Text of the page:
The support of a good part of the right wing may consolidate Kast in second place. Alternatively, the increased scrutiny of Kast’s candidacy and the fear of a more polarized campaign may lead more moderate sectors to mobilize in support of Yasna Provoste, the candidate of the former Concertación, who is currently third in the polls. So far this has not happened, but in the primaries many voters likely have decided their choice in the last two weeks of campaigning. There are still many undecided voters as well. 

Beyond the results of the election, there are three elements that are key for the years to come. First, the extreme right is establishing itself as a relevant actor in Chilean politics. A probable outcome of that would be a high polarization in the plebiscite to ratify the new constitution that should take place in 2022. We will see, then, a rejection movement that may well exceed the 22% obtained in the first plebiscite. Second, a highly fractionated congress is likely to appear. The three main blocks at the moment (left, center-left and right, each one internally stressed) will possibly be joined by representatives of Kast’s list and other minor conglomerates. Bringing forward any reform, then, will not be an easy matter.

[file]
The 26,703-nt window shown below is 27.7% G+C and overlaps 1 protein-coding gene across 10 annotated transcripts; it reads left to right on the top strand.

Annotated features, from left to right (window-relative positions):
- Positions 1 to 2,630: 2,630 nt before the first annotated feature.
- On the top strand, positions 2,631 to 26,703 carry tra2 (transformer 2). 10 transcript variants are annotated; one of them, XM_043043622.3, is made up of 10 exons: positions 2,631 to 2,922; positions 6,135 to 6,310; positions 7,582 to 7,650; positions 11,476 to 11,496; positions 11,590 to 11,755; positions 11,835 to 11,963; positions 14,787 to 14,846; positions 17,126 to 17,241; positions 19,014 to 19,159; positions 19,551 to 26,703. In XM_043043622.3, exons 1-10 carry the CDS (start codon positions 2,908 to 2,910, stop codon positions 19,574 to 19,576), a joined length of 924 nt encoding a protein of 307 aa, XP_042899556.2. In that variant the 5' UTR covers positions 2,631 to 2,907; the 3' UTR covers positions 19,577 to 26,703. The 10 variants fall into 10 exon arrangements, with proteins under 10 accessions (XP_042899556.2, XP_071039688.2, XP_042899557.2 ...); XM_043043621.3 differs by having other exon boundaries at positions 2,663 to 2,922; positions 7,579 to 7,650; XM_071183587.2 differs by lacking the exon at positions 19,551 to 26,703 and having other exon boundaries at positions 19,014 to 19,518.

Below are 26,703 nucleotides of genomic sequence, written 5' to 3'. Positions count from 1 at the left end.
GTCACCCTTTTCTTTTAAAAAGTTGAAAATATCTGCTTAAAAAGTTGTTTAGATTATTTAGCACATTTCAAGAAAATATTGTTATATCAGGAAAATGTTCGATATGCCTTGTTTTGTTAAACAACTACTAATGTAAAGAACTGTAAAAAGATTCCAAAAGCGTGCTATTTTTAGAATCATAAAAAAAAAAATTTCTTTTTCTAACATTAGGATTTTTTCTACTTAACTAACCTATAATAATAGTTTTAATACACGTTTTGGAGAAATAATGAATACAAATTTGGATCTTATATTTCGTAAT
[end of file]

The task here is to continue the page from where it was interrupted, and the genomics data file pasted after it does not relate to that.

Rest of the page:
Third, and as we have seen in other countries in the region, it is likely that a pendulum politics will be installed. This means greater alternating governments and the predominance of centrifugal tendencies. A new cycle of two decades led by a coalition—as were the years of the Concertación—is out of the question.